I have been using Google Reader everyday since I first discovered the service over seven years ago. It is my primary source of news and information and the announcement that Google is, on July 1 this year, set to shut down Reader was something considerably more than just an inconvenience for me.
Over the years, I had looked at other RSS readers but, for a variety of reasons, had invariably found that the speed, simplicity and flexibility that Google Reader offered meant that any dalliances were unsatisfactory and short-lived. I resigned myself to having to settle for an inferior alternative, rather than moving to a genuine replacement.
On the recommendation of @pinboard, I first signed up for a premium account at NewsBlur. It is open source and, given the recommendation from Maciej1, I was hopeful that it would bridge the gap. Newsblur is a good service (especially considering the rush of signups in the days after the Google announcement), but it has a couple of critical weaknesses for me: no search (yes, you read that correctly—there is no way to search through your feeds) and, less importantly but just as annoying, occasionally sluggish performance.
After a couple of weeks using NewBlur I happily stumbled across CommaFeed, a Reader clone that emulates the austere minimalism of Google Reader. Apart from the fact that it is open source, the other aspect that attracted me to it was the ability to run it on Red Hat’s Platform as a Service offering, OpenShift.
The README on the Github repo explains how to set it all up. Unfortunately, due to an open issue, some manual intervention is required, but it is still a very straightforward and painless process to get your own instance of CommaFeed up and running.
Creat an OpenShift account, log in and add the JBoss 6.0 application (or
cartridge as it is called on OpenShift) and the MySQL cartridge. Once your setup
is created, add your public SSH key and,
My Applications tab, copy down your Git repo address, which will be
of the form:
Then you need to make a local clone of CommaFeed and push it to the Red Hat server:
This will then trigger a series of hooks that build the application and restart the server. If everything goes well you will see something like:
You now have CommaFeed successfully running on OpenShift. After a couple of
minutes, visit the public URL
and you will be able to login to your CommaFeed instance. Updating your
CommaFeed is as simple as pulling to your local repo, merging and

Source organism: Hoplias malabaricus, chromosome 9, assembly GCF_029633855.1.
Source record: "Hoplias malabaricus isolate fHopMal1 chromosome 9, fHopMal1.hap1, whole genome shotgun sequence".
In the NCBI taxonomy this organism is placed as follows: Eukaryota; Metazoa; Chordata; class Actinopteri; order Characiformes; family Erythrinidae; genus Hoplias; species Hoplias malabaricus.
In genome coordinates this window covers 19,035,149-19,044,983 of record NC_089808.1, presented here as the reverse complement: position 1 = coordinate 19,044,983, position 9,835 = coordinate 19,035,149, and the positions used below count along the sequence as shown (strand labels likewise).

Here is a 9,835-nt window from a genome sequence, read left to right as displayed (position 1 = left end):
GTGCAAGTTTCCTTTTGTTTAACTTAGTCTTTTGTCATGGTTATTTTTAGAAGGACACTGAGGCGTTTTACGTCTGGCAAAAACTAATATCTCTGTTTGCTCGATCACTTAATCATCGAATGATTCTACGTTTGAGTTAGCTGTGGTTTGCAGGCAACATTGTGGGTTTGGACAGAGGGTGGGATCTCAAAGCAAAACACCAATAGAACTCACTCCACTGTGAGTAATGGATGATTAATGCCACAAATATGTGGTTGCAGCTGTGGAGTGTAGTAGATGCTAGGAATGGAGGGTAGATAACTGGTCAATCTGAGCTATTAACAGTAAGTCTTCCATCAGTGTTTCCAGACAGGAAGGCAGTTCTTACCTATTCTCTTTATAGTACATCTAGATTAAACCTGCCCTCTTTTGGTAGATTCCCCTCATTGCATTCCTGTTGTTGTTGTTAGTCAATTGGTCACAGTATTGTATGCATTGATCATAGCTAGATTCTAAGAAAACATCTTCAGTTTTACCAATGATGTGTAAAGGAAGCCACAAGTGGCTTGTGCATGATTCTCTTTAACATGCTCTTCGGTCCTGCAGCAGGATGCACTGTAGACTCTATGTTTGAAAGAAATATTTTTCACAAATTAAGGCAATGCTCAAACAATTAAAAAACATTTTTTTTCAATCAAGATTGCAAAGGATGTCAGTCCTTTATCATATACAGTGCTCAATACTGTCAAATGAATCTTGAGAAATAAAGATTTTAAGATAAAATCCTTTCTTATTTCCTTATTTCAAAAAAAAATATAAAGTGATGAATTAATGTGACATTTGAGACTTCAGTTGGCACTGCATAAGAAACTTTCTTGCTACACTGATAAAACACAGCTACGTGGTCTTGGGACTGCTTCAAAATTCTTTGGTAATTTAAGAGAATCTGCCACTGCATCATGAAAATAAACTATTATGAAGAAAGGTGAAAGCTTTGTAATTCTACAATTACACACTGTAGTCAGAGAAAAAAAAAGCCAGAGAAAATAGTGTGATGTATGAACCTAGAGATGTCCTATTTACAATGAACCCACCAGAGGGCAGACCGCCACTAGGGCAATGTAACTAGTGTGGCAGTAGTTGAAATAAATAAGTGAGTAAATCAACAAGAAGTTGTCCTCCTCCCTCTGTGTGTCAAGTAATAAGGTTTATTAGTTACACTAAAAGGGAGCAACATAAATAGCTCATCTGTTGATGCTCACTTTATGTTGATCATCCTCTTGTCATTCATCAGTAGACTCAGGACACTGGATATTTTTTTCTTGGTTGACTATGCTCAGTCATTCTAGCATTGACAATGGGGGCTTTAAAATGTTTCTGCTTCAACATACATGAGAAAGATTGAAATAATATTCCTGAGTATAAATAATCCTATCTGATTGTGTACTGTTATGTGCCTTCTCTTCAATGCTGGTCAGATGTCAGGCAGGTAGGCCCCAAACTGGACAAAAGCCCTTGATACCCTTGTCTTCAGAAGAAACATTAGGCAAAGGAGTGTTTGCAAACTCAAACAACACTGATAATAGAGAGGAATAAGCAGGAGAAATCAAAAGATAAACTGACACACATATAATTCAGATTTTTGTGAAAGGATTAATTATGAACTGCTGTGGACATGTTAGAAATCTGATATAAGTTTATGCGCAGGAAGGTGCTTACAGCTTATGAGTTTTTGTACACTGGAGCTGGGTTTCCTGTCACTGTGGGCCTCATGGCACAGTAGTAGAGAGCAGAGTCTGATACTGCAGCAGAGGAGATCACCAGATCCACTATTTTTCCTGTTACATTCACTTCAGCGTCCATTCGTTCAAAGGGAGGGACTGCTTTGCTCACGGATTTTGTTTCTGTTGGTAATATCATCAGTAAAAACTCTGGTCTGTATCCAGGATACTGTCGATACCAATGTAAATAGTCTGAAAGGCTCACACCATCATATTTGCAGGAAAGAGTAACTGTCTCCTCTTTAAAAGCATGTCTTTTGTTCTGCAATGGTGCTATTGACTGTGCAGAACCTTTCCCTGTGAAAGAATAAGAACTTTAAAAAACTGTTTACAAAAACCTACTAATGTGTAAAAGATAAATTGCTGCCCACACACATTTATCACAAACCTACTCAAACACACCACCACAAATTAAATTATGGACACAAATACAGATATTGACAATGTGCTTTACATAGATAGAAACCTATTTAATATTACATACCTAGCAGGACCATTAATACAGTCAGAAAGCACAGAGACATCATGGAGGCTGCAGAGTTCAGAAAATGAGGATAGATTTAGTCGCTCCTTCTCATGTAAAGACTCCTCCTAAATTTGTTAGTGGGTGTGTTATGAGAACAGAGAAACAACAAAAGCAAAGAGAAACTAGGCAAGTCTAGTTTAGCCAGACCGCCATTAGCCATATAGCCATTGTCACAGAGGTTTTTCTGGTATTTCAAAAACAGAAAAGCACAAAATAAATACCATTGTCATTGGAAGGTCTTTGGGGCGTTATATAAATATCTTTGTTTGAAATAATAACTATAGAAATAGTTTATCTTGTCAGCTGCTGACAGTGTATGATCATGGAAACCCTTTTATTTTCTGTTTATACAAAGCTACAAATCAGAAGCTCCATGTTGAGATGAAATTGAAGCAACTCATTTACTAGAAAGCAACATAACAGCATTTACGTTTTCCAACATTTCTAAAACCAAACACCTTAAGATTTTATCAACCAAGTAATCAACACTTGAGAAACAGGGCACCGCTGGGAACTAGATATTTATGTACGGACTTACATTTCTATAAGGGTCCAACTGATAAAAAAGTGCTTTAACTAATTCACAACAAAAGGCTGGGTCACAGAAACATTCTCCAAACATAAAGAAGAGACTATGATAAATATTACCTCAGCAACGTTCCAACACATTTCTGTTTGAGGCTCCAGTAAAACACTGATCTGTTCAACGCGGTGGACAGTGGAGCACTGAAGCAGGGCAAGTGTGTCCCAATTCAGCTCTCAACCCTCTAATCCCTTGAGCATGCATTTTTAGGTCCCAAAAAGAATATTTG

then pushing to
Importing directly from Google Reader still seems broken (I was getting
errors from builds late this week), but if you import from an existing
.xml file you will see CommaFeed in all it’s glory:
As you can see, it is remarkably similar to the Google Reader interface; a
clean, minimalist design that is focussed—quite rightly—on the content. There
is an option to load your own
.css if you want to apply some additional
styling, but for me the base style is just about perfect.
More impressively, in the week or so that I have been using CommaFeed, the developer, Athou, has been committing enhancements and bug fixes several times a day; almost every night, I have pushed changes to OpenShift, reloaded my browser and found a smoother, enhanced feed reader with additional functionality; it is literally growing in leaps and bounds, and is a great reminder of the power of open source2.
The performance of OpenShift has also been solid; feeds are delivered seemingly instantaneously and, apart from the slight lag after restarting the application, I haven’t experienced any issues whatsoever in terms of availability.
There are still a couple of areas where CommaFeed can be improved. Most notably, there is an open feature request for a mobile friendly CSS and this is badly needed, the site is pretty much unusable on my phone. With any luck, some enterprising Android developer will build a CommaFeed app (for which I would happily pay good money)…
In any event, if you are looking for a Google Reader replacement, try running CommaFeed (either on your own server or one of Red Hat’s); for a project that is only a couple of months old, it has covered a tremendous amount of ground and will undoubtedly continue to grow and improve.